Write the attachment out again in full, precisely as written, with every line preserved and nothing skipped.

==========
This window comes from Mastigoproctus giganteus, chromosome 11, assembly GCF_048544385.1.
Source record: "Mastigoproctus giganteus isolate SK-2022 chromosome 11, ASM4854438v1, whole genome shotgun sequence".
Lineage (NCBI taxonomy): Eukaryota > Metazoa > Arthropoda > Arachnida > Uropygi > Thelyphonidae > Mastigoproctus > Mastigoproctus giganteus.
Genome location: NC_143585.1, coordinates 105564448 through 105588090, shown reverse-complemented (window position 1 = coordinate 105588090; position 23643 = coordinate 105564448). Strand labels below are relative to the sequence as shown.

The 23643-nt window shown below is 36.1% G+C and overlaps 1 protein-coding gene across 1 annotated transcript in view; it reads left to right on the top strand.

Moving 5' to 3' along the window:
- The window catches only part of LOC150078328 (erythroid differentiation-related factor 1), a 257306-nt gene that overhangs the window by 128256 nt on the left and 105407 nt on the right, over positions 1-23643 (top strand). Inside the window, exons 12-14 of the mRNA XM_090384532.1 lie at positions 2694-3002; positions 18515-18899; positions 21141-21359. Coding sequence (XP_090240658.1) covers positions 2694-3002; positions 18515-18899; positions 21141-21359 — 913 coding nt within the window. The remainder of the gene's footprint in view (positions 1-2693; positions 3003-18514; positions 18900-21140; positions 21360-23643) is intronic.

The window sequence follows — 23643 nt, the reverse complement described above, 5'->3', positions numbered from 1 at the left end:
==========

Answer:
This window comes from Mastigoproctus giganteus, chromosome 11, assembly GCF_048544385.1.
Source record: "Mastigoproctus giganteus isolate SK-2022 chromosome 11, ASM4854438v1, whole genome shotgun sequence".
Lineage (NCBI taxonomy): Eukaryota > Metazoa > Arthropoda > Arachnida > Uropygi > Thelyphonidae > Mastigoproctus > Mastigoproctus giganteus.
Genome location: NC_143585.1, coordinates 105564448 through 105588090, shown reverse-complemented (window position 1 = coordinate 105588090; position 23643 = coordinate 105564448). Strand labels below are relative to the sequence as shown.

The 23643-nt window shown below is 36.1% G+C and overlaps 1 protein-coding gene across 1 annotated transcript in view; it reads left to right on the top strand.

Moving 5' to 3' along the window:
- The window catches only part of LOC150078328 (erythroid differentiation-related factor 1), a 257306-nt gene that overhangs the window by 128256 nt on the left and 105407 nt on the right, over positions 1-23643 (top strand). Inside the window, exons 12-14 of the mRNA XM_090384532.1 lie at positions 2694-3002; positions 18515-18899; positions 21141-21359. Coding sequence (XP_090240658.1) covers positions 2694-3002; positions 18515-18899; positions 21141-21359 — 913 coding nt within the window. The remainder of the gene's footprint in view (positions 1-2693; positions 3003-18514; positions 18900-21140; positions 21360-23643) is intronic.

The window sequence follows — 23643 nt, the reverse complement described above, 5'->3', positions numbered from 1 at the left end: